There was a public holiday on Monday in Japan, which doesn't celebrate Christmas. Instead, the nation did recognize Emperor Akihito's birthday on Dec. 23 by taking the next trading day off.
When markets resumed on Tuesday, the Nikkei 225 index promptly sold off 4.1%. The selling had little to do with Japan, and everything to do with stateside woes and fears about trade.
Still, it's been a savage month. It looks like this will be the worst December on record for Tokyo stocks. So what will drive performance for Asia's largest stock market, and the world's third-largest economy, in 2019?
Don't expect any joy until the spring. But the blossoming of the cherry trees should put the spring back in Tokyo investors' steps, too.
Temporarily, the squabbling between U.S. President Donald Trump and Federal Reserve Chairman Jay Powell has resulted in unexpected U.S. dollar weakness. That means a stronger yen, which has moved from ¥113 to ¥110 against the U.S. dollar in the last few days, a cause for pressure on the shares of Japan's huge exporters.
But this spring will bring an event last seen two centuries ago. This is the last birthday that Japan will celebrate for Akihito, born on Dec. 23, 1933, because he is due to abdicate on April 30. Crown Prince Naruhito will ascend to the Chrysanthemum Throne. Since the son's birthday falls on Feb. 23, Naruhito's first as emperor will be in 2020.
The April 30 date of transition has been selected to allow Akihito to count a round 30 years as emperor. He took the throne (I resist saying "power" since, like the British queen, the role is largely ceremonial) in January 1989 from his father, the war-time Emperor Hirohito.
The transition will be a celebration of Akihito's life, and the longest-running continuous monarchy in the world. There will be a definite feel-good mood that should lift markets, too.
Though highly unusual, it is not the first time the emperor has stepped down. The last to do so was Emperor Kokaku, whose bloodline began the branch of the family that currently rules. Kokaku in 1817 similarly stepped down for his son after 27 years as monarch, having overseen a transition from famine to reform.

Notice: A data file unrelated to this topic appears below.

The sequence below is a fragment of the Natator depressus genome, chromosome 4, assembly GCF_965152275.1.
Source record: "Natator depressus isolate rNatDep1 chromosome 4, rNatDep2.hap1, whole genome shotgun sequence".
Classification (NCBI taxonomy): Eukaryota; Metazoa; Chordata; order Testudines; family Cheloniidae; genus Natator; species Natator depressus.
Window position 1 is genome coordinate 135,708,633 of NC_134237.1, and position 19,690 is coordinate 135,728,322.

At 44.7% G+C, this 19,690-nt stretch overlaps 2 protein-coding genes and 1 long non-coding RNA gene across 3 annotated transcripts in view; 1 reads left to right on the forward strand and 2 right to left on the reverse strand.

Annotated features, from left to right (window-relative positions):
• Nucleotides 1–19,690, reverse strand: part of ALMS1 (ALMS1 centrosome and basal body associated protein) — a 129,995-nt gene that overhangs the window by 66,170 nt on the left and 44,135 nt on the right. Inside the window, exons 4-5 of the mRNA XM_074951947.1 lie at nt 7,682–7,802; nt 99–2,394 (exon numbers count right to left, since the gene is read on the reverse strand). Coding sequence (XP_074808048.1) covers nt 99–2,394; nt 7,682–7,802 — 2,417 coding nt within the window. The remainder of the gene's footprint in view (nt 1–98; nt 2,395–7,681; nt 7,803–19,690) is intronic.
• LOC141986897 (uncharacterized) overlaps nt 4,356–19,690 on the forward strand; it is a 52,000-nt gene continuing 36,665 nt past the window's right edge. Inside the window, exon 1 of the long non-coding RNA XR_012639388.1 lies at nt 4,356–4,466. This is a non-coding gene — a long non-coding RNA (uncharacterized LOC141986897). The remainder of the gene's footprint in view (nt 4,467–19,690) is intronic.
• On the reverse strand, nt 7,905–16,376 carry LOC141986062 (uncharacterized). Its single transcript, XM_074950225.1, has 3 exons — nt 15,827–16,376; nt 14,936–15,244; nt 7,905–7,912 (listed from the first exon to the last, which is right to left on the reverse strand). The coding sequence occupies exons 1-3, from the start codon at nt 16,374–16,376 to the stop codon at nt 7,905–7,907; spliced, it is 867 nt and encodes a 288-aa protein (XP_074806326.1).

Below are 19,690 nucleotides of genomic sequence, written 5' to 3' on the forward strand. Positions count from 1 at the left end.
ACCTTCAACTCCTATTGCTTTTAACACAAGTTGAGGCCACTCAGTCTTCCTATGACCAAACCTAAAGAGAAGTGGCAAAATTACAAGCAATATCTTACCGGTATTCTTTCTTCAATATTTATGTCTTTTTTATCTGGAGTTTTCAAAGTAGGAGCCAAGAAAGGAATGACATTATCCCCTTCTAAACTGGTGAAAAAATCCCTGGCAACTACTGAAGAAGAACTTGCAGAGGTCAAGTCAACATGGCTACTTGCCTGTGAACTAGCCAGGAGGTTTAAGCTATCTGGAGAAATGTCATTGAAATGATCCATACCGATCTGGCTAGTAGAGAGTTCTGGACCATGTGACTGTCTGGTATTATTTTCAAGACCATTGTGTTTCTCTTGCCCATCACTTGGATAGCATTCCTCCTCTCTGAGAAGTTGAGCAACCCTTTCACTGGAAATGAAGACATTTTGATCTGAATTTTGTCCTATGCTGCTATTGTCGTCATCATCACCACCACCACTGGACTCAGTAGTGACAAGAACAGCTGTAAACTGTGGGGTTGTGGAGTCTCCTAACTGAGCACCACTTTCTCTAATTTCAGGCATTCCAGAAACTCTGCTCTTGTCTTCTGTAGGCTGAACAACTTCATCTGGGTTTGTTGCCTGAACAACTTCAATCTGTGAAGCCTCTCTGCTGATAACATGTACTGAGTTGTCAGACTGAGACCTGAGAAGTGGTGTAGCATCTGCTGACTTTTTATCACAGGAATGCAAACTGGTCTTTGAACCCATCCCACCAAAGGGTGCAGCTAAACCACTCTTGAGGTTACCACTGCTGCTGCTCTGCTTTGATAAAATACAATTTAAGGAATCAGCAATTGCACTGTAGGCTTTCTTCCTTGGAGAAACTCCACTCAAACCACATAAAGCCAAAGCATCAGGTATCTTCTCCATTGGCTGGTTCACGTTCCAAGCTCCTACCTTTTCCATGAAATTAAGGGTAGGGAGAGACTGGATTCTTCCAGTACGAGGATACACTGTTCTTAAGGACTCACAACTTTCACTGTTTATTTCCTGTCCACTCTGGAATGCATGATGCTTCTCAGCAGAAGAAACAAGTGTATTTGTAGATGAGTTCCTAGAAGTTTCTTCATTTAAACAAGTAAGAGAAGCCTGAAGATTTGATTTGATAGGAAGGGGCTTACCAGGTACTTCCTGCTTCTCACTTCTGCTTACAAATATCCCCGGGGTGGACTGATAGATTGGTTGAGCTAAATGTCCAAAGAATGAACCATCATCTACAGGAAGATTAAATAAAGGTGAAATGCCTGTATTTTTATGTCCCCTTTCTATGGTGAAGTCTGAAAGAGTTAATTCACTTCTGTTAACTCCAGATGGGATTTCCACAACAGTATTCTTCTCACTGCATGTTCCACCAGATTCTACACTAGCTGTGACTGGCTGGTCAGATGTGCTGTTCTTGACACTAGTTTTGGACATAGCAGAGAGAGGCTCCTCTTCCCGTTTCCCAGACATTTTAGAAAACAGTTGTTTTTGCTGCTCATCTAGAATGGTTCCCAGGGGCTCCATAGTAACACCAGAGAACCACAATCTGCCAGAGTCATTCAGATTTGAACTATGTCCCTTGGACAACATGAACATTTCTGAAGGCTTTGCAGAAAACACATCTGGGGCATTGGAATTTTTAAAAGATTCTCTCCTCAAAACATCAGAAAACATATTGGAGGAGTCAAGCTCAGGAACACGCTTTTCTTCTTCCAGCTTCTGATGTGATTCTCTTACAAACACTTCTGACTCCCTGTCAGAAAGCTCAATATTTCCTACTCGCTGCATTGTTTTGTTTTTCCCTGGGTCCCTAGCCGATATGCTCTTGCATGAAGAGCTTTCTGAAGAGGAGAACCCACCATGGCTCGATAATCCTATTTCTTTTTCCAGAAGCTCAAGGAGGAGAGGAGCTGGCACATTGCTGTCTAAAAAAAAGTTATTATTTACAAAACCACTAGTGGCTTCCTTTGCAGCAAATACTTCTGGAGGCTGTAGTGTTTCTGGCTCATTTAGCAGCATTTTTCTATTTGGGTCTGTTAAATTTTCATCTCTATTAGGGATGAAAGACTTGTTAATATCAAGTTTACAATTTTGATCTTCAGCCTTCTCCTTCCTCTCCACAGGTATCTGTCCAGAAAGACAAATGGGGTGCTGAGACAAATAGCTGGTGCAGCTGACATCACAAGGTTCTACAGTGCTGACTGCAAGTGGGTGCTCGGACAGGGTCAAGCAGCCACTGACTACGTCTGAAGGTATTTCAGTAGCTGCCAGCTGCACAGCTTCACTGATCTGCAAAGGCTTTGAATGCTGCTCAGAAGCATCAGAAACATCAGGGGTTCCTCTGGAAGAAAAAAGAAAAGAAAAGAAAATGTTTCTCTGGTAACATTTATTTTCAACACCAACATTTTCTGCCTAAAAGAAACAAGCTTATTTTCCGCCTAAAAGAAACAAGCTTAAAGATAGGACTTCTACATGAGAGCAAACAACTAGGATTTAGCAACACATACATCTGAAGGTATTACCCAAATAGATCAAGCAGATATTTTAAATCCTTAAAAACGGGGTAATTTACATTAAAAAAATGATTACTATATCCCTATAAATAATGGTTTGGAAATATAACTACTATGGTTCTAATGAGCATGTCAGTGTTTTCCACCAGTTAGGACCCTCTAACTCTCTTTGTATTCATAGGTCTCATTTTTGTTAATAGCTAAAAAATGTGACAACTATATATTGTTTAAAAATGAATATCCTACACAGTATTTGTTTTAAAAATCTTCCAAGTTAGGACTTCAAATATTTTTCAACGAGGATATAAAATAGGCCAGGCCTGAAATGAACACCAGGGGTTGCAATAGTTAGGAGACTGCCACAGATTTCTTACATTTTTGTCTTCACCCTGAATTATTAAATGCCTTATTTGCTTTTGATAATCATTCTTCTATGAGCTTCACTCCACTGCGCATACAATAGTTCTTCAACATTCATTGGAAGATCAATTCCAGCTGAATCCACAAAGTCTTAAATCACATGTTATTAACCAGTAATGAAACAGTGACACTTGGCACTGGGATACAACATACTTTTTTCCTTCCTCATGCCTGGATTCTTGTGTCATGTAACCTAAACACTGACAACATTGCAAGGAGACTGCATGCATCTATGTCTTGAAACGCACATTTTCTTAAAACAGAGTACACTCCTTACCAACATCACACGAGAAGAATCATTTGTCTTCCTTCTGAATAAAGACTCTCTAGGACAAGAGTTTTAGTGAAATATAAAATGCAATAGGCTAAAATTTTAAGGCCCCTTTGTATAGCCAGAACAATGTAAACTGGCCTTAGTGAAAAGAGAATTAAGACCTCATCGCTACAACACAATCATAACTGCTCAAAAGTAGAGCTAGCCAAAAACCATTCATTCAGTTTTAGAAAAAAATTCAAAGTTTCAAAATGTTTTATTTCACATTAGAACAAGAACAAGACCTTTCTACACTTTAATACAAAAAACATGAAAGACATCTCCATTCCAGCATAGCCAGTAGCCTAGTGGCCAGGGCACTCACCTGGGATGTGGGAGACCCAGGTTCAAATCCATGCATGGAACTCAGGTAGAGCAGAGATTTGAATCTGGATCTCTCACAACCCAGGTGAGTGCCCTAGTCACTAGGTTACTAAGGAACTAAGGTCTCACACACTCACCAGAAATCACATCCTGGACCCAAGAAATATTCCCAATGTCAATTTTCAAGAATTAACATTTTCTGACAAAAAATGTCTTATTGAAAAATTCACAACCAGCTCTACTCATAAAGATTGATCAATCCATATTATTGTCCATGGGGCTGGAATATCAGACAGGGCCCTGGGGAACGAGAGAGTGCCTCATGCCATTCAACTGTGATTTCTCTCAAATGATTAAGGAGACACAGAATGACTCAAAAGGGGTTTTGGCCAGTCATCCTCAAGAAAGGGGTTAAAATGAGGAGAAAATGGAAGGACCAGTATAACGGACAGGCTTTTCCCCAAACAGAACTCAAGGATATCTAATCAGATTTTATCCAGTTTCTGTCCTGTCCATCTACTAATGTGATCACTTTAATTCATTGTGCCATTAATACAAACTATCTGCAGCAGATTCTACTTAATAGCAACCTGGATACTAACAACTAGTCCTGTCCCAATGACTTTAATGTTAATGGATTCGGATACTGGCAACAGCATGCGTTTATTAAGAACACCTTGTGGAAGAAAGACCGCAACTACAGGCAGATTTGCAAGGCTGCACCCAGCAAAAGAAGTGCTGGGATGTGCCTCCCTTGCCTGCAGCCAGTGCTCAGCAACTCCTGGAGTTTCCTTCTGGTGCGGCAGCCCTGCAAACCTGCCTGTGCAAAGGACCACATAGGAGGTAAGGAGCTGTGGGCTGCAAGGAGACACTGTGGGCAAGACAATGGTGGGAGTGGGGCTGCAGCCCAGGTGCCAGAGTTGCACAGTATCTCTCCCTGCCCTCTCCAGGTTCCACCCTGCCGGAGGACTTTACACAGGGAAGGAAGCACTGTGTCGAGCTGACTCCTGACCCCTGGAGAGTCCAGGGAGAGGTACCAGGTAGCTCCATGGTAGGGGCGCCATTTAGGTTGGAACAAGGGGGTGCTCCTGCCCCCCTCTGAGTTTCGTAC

Akihito's post-war reign has a name: Heisei, which means "achieving peace." There will be a new name for his son's time on the throne, though that has yet to be decided.
As Naruhito takes command of the throne, Japanese stocks should get a much-needed boost in the spring from another transition of power. Japan will hold a double dose of elections in July 2019, in a pattern seen only every 12 years. It's unusual to see elections for the Upper House, the House of Councillors, occurring at the same time as unified regional elections, but that's the case next year.
It's possible that Prime Minister Shinzo Abe may call for elections for the Lower House, or the House of Representatives, as well, creating maximum election buzz. Abe is also likely to call for as many stimulatory measures as possible in the election runup -- locals joke he only really pays a lot of attention to the economy when Japan is about to go to the polls.
Japanese stocks had been treading water since a dip in March, at the end of the financial year, before their recent plunge. They're now at levels last seen in September 2017, and apparently only know one direction -- down.
For December, the Nikkei is now down 14.3%, accounting for almost all of the 15.9% loss for the year so far. The Topix index, which tracks all stocks on the Tokyo exchange, is also down 14.1% in December, but is staring at a 21.2% drop for 2018.
The discrepancy shows that small- and mid-cap stocks have performed worse than blue chips. That's a situation likely to persist next year. So for investors in index funds, they should favor Nikkei-focused products rather than those tracking the Topix.
Fever-pitch preparations for the 2020 Olympics will mean there's plenty of positive activity around Tokyo. That excitement should continue to boost construction stocks, as well as the media industry.
A one-off event hardly makes or breaks a nation, of course. But there has been a void of Japan-specific news until, on Nov. 23, Osaka was selected as the host city for the World Expo 2025. That should boost construction again, as well as Osaka-focused companies in general.
The spring/summer stock reprieve will likely be temporary. In October, Abe is intent on raising the consumption tax in Japan from 8% to 10%, a move he has twice delayed. That will inevitably created considerable short-term pain, particularly for household spending.
There will likely be a runup in household spending before October. After the tax hike, housing developers, housing-equipment makers, electronics retailers and department stores would be the sectors to avoid, should that go ahead as expected.
Although there's no Christmas celebration in Japan, the New Year is a very big deal. Most people take a week off. Better, for now, for the Topix and Nikkei screens to be static. When they're back on, expect them to decline until the weather turns warm.